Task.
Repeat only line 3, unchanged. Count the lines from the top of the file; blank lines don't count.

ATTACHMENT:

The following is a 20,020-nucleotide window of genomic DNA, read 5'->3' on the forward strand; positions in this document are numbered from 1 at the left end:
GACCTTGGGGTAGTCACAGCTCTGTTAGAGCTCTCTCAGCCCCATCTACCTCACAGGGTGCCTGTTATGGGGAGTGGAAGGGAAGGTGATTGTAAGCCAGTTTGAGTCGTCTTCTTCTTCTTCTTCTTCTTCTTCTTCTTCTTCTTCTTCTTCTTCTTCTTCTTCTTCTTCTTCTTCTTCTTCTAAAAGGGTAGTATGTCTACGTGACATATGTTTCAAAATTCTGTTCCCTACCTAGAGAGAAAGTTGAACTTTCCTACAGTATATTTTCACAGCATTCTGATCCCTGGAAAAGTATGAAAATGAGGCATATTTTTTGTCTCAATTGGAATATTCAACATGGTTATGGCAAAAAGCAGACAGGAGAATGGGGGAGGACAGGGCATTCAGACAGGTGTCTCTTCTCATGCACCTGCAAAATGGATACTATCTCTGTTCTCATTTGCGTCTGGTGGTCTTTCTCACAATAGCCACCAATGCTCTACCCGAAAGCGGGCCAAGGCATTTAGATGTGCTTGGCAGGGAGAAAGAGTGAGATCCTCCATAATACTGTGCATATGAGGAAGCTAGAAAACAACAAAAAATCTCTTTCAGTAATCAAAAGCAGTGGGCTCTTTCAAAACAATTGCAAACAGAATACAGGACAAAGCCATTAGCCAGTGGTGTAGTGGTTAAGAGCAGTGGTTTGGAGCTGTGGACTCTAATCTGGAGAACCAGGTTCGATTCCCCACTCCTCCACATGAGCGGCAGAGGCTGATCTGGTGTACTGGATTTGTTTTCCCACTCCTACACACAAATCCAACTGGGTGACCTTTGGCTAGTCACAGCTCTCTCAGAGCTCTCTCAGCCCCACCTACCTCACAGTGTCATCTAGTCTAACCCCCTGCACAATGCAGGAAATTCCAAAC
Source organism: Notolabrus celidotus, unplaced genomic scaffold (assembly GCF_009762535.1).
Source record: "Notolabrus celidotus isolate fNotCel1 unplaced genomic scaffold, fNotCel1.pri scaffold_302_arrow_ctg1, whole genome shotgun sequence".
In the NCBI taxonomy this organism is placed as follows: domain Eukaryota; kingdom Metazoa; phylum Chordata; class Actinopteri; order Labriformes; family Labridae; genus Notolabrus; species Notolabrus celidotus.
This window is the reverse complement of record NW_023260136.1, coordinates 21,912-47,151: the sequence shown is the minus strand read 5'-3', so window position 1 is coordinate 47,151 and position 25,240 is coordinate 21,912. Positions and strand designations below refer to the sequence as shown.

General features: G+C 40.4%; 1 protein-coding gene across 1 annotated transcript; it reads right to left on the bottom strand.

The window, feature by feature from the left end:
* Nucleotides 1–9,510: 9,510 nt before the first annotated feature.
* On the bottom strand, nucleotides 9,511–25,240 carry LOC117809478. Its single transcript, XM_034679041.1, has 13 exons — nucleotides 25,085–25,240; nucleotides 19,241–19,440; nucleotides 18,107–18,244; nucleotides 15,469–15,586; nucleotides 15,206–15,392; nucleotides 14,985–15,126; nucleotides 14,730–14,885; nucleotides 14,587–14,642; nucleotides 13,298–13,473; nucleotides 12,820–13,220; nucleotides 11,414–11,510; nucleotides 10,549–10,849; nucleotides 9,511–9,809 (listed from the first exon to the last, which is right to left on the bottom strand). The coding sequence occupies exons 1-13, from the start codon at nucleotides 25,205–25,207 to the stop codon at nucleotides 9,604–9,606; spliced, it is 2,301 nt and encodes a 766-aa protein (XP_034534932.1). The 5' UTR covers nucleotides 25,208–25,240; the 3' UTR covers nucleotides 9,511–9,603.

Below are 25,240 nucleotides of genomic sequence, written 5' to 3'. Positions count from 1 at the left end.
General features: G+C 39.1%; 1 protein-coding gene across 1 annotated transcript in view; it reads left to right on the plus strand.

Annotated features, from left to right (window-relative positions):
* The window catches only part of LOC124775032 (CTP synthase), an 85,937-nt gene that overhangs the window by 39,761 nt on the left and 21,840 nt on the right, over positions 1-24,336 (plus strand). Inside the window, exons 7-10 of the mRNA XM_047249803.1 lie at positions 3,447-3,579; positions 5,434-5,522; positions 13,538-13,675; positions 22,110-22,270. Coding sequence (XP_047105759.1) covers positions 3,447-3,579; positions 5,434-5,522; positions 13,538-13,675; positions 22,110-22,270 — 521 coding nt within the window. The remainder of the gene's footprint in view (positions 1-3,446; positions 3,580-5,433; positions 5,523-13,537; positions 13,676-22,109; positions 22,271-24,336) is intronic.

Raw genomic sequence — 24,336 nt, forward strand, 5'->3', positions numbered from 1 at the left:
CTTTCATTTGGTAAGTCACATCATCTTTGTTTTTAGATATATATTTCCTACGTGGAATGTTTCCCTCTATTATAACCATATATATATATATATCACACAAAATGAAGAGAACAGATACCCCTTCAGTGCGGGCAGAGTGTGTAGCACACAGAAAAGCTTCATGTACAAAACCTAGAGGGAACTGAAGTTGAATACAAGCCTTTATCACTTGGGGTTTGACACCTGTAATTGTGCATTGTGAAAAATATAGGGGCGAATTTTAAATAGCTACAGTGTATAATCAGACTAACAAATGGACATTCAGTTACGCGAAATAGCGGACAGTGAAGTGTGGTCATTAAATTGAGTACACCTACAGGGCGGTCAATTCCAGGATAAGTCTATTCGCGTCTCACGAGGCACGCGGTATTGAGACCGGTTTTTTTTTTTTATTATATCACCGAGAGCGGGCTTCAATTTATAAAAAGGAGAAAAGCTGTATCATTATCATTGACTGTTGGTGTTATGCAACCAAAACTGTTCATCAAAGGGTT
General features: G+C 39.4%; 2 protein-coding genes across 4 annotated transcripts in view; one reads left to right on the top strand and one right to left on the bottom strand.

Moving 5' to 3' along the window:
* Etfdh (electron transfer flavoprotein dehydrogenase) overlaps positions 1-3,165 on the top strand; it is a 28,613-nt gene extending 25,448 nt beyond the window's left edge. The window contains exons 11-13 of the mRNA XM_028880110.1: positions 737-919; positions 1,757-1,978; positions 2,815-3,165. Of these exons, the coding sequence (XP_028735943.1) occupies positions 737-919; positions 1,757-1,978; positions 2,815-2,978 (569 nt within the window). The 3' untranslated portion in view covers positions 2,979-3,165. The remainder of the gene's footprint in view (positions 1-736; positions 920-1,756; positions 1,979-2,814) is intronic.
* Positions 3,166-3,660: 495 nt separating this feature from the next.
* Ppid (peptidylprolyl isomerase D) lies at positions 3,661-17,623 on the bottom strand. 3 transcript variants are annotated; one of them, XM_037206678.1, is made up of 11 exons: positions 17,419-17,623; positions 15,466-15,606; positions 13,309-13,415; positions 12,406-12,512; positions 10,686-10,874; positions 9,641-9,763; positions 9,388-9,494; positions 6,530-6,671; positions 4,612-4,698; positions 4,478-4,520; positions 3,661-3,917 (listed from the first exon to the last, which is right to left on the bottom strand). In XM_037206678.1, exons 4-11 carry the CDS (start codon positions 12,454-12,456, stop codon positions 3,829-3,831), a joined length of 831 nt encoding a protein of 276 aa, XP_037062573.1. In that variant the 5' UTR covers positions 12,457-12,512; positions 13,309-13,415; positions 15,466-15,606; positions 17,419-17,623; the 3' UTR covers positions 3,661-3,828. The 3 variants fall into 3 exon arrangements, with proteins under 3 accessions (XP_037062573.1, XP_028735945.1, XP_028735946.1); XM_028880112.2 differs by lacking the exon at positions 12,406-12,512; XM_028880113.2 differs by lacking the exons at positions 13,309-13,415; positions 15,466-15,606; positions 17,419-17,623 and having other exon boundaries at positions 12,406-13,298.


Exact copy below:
Source organism: Notolabrus celidotus, unplaced genomic scaffold (assembly GCF_009762535.1).